Thanks Plato. Wonderful corner you’ve painted us into.

    So I repeat, I don’t not think perfection means what you think it means.

    Now, if only I could master that urge to challenge every Southern Baptist I meet to a left-handed duel…

    Comment by Seth R. — June 26, 2007 @ 3:52 pm

  9. Seth,

    You mean a cave. Plato has painted us into a cave…and I’m afraid of those shadows!

    Truman G Madsen said one of the greatest tragedies that ever came to Christianity was its marriage to Greek philosophy. Amen to that! Even though greek philosophy has some great things to it and all (the Divine Comedy does a great job with it, though of course still badly flawed), the Gospel is much better coming through revelation:)

    Comment by Bret — June 26, 2007 @ 4:27 pm

  10. I’m just worried someone with more than a passing knowledge of philosophy is going to wander in here and call me out on my butchering of Plato in that comment.

    Comment by Seth R. — June 26, 2007 @ 5:00 pm

  11. Greek and Greco-Roman philosophy already did have some overlap with Judeo-Christian beliefs (it even overlaps some of the restored gospel beliefs), before apostate Christianity started adopting paganism, and some other points of Greek philosophy which didn’t overlap.

    Case in point is Stoicism. Read Epictetus, both _The Enchiridion_ and _100 Golden Sayings_. The Enchiridion helped me understand some points of the gospel that I was missing. Both of those are online, in several different translations, including at Project Gutenburg.

    Comment by Bookslinger — June 27, 2007 @ 10:59 am

  12. God definitely did not create the world because he was bored and lonely. In Protestant thought, God was in perfect, loving community as a Trinity. His creation was an outpouring of that love. Much like married couples who decide to have children. They enjoy their family and want to extend it to others (who happen to be made in their image

    Heaven won’t be just sitting on a cloud singing songs to God. That idea not only exposes a shallow view of Heaven, it also exposes a shallow idea of worship.

    Comment by Dando — June 27, 2007 @ 10:50 pm

  13. Dando (#12):

    In Mormon thought God’s creation is an outpouring of love extended to His children and a purpose that they, since they are made in His image, progress to enjoy the fullness of that family relationship.

    Heaven won’t be sitting on a cloud. It will be, at its best, a continuation of that outpouring of love as a perfect family.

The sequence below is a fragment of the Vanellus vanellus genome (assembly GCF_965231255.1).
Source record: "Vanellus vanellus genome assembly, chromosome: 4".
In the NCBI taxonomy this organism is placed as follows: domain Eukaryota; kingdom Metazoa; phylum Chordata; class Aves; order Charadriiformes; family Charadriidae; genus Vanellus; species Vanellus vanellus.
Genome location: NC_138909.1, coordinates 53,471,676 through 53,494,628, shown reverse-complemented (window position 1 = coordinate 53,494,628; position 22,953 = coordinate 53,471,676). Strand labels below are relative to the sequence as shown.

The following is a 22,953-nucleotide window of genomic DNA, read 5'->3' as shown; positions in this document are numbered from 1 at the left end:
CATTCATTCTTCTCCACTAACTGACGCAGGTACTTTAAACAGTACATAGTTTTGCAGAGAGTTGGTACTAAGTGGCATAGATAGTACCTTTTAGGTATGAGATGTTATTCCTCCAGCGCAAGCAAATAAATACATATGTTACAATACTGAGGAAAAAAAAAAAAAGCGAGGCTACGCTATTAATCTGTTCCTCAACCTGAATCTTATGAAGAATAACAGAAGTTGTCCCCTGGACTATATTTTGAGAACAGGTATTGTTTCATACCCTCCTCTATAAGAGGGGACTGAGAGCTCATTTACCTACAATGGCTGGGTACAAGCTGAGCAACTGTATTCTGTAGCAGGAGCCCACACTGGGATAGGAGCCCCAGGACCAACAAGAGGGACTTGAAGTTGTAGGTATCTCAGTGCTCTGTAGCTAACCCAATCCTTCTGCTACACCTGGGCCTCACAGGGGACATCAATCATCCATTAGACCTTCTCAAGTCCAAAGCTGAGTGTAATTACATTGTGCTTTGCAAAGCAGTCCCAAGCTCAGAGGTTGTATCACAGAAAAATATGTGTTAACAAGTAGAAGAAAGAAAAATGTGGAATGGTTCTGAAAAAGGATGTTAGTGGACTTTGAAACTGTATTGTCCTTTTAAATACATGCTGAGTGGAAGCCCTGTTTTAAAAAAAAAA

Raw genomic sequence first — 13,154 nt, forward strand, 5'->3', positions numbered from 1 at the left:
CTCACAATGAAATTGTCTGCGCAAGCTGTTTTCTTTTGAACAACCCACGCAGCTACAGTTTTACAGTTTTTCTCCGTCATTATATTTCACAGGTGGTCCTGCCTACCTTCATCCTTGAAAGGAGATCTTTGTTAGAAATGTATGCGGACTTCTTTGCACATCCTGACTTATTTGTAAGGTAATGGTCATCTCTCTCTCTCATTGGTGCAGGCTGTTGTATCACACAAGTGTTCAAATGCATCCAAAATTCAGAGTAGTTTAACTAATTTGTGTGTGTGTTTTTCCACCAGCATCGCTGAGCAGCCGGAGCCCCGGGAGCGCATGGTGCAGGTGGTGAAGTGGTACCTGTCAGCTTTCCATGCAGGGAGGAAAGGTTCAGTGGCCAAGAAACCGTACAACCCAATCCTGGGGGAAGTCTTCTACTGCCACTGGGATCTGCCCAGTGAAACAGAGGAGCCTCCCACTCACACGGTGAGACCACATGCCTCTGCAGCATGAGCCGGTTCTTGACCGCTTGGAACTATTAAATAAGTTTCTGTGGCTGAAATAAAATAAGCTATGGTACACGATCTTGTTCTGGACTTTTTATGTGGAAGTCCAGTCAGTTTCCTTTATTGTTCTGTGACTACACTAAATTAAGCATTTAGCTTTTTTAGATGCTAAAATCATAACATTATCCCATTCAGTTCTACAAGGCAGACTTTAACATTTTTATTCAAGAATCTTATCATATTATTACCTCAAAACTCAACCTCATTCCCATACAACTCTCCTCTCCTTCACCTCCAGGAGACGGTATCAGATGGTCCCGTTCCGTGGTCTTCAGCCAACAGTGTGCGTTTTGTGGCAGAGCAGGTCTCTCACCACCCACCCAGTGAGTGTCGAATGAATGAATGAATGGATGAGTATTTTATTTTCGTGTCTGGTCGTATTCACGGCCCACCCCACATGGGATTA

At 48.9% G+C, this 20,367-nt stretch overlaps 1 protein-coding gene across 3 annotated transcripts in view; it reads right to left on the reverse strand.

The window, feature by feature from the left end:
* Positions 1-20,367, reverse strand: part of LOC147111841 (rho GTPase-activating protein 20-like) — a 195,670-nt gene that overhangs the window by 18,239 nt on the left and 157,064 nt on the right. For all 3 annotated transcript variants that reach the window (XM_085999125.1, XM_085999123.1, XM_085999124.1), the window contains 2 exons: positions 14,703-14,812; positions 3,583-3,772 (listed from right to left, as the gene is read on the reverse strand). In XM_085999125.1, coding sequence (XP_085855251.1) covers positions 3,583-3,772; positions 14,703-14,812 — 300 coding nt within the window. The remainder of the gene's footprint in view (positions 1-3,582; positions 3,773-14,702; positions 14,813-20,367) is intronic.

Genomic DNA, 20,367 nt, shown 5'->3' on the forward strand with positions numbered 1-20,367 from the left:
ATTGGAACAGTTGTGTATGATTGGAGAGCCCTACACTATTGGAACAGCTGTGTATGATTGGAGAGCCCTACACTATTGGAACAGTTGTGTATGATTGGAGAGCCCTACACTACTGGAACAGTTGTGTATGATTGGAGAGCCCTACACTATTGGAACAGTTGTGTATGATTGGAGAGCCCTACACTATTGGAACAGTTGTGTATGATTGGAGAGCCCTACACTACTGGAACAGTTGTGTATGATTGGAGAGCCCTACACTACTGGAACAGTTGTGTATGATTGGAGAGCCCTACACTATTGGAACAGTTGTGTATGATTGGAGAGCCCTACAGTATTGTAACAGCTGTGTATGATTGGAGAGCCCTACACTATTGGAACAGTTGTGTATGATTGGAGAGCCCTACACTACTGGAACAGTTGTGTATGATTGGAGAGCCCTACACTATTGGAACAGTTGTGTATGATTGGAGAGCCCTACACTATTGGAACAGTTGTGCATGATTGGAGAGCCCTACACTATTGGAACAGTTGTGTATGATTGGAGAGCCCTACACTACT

Comment by Mondo Cool — June 28, 2007 @ 7:31 am

  14. Ironically, I think the Mormon god is crueller. If we’re going to ask “what kind of God does X?”, then what kind of God only prepares the best heaven (the only one where He will be) that is segregated based on marriageability and sexuality? The majority of human beings will never attain “celestial marriage” or “celestial families”, and yet they’re expected to have that if they ever want to live forever with God.

    Comment by Rhonda — June 29, 2007 @ 5:31 am

  15. Rhonda (#14):

    I’m not sure how “marriageability and sexuality” constitute cruelty on God’s part?
    What is your basis for saying that “the majority of human beings will never attain ‘celestial marriage’ or ‘celestial families?’”
    And, even if true that a majority will never attain, the question then becomes “why.” Did they not attain it because God somehow stacked the deck against them, or because they chose not to attain it?
    What should “the best heaven… be based on” and do we really get to dictate the terms?

    Comment by Mondo Cool — June 29, 2007 @ 7:17 am

  16. Not to be a downer, but I have to say it seems like you guys are making a typically Mormon caricature of Christianity, and throwing terms around that don;t necessarily mean what you think they mean.

    “Born agains” do not- do not- represent even a majority opinion among the extremely diverse, centuries-old collection of Christians.

    Evangelicals do not represent all Protestants.

    Mainline is not the same thing as Evangelical. At all.

    To me, this is characteristic of one of the saddest things about Mormonism and the rest of Christianity- Mormons simply don’t get it. They generally don’t even have a passing knowledge of what the different denoinations and movements in Christianity are about. They don’t understand the different mindsets and worldviews that Christians take.

    In my experience, the picture that Mormons have of the rest of Christendom consists of

    1. a caricature of 19th-century frontier revival Protestantism (from Church history, etc.)
    2. a distorted understanding of born-agains and fundamentalists
    3. a caricature of the Roman Catholic Church

    and those together paint an extremely misleading picture of what modern Christianity is all about.

    Do you not realizee that there are almost 2000 years of incredibly educated, intelligent, and articulate theologians and scholars thinking about the hard questions of life, God,the universe, and everything? And you really think the best they’ve come up with it “because God was bored?”

    Comment by Kullervo — June 29, 2007 @ 10:57 am